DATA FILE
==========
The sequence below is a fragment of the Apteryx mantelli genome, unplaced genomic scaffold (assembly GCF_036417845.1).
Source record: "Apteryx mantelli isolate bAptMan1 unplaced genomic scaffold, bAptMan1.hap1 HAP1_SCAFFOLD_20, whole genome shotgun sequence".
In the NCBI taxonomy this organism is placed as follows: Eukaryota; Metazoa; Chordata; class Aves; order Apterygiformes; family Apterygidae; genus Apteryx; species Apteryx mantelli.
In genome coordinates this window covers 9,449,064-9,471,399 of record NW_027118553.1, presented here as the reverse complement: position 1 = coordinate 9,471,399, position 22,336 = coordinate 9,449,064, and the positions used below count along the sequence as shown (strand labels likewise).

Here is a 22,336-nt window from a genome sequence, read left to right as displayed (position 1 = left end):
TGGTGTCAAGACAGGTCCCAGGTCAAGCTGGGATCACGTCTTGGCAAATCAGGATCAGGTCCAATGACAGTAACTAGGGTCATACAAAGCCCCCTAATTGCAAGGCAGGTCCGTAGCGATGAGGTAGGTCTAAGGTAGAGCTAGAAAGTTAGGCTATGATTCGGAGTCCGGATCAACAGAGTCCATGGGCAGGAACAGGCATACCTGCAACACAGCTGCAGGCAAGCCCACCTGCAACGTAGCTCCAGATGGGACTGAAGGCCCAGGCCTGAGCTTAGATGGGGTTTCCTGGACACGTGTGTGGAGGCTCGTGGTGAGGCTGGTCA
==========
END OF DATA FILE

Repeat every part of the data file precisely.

The sequence below is a fragment of the Apteryx mantelli genome, unplaced genomic scaffold (assembly GCF_036417845.1).
Source record: "Apteryx mantelli isolate bAptMan1 unplaced genomic scaffold, bAptMan1.hap1 HAP1_SCAFFOLD_20, whole genome shotgun sequence".
In the NCBI taxonomy this organism is placed as follows: Eukaryota; Metazoa; Chordata; class Aves; order Apterygiformes; family Apterygidae; genus Apteryx; species Apteryx mantelli.
In genome coordinates this window covers 9,449,064-9,471,399 of record NW_027118553.1, presented here as the reverse complement: position 1 = coordinate 9,471,399, position 22,336 = coordinate 9,449,064, and the positions used below count along the sequence as shown (strand labels likewise).

Here is a 22,336-nt window from a genome sequence, read left to right as displayed (position 1 = left end):
TGGTGTCAAGACAGGTCCCAGGTCAAGCTGGGATCACGTCTTGGCAAATCAGGATCAGGTCCAATGACAGTAACTAGGGTCATACAAAGCCCCCTAATTGCAAGGCAGGTCCGTAGCGATGAGGTAGGTCTAAGGTAGAGCTAGAAAGTTAGGCTATGATTCGGAGTCCGGATCAACAGAGTCCATGGGCAGGAACAGGCATACCTGCAACACAGCTGCAGGCAAGCCCACCTGCAACGTAGCTCCAGATGGGACTGAAGGCCCAGGCCTGAGCTTAGATGGGGTTTCCTGGACACGTGTGTGGAGGCTCGTGGTGAGGCTGGTCA